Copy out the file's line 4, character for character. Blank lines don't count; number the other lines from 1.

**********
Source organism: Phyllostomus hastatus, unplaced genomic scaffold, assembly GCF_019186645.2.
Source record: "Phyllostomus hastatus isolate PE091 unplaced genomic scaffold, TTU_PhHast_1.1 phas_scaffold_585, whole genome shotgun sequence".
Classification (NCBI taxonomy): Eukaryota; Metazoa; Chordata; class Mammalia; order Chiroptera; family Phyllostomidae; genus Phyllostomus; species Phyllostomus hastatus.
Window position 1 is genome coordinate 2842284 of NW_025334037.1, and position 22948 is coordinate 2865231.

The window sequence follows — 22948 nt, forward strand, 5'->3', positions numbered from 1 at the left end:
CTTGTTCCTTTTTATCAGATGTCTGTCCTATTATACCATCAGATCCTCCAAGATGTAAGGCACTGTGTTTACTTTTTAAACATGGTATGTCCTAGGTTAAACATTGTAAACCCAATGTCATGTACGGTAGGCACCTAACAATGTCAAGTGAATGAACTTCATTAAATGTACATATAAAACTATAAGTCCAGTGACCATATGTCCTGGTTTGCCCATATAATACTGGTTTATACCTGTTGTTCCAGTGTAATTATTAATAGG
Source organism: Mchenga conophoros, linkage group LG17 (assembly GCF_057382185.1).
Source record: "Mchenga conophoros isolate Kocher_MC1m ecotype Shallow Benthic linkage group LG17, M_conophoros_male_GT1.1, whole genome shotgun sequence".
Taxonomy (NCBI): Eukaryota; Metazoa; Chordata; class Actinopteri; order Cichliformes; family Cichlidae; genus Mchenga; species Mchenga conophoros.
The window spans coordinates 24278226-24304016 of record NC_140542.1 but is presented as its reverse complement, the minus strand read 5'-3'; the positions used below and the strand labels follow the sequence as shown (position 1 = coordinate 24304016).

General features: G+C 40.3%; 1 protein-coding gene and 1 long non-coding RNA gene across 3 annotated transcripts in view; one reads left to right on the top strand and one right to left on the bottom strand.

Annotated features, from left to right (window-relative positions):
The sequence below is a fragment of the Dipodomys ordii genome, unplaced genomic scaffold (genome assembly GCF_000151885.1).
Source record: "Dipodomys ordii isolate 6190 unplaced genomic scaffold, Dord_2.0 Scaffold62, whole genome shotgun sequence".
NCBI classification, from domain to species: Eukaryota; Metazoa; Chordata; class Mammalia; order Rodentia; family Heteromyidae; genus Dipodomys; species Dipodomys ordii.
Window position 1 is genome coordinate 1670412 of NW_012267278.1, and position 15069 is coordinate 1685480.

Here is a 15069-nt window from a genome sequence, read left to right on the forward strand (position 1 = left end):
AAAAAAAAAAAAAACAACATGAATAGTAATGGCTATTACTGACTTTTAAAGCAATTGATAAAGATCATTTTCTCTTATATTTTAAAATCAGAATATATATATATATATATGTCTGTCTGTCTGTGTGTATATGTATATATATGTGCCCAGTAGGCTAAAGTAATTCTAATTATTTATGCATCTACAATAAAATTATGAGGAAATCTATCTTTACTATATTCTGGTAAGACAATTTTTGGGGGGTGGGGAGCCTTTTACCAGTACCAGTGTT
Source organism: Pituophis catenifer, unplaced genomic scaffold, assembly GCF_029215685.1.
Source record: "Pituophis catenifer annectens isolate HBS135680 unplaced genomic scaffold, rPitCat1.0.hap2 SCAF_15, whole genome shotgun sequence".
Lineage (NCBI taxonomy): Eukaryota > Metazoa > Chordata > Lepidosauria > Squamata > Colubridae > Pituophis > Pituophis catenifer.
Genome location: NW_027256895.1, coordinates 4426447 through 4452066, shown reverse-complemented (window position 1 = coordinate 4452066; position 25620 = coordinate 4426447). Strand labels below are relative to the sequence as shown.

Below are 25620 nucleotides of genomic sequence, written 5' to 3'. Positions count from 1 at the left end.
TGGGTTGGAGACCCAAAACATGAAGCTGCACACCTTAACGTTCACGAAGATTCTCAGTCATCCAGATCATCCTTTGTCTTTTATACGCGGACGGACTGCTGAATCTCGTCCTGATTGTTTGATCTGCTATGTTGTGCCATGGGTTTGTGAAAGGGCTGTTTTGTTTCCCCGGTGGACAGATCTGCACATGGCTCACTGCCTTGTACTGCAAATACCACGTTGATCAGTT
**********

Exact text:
Window position 1 is genome coordinate 2842284 of NW_025334037.1, and position 22948 is coordinate 2865231.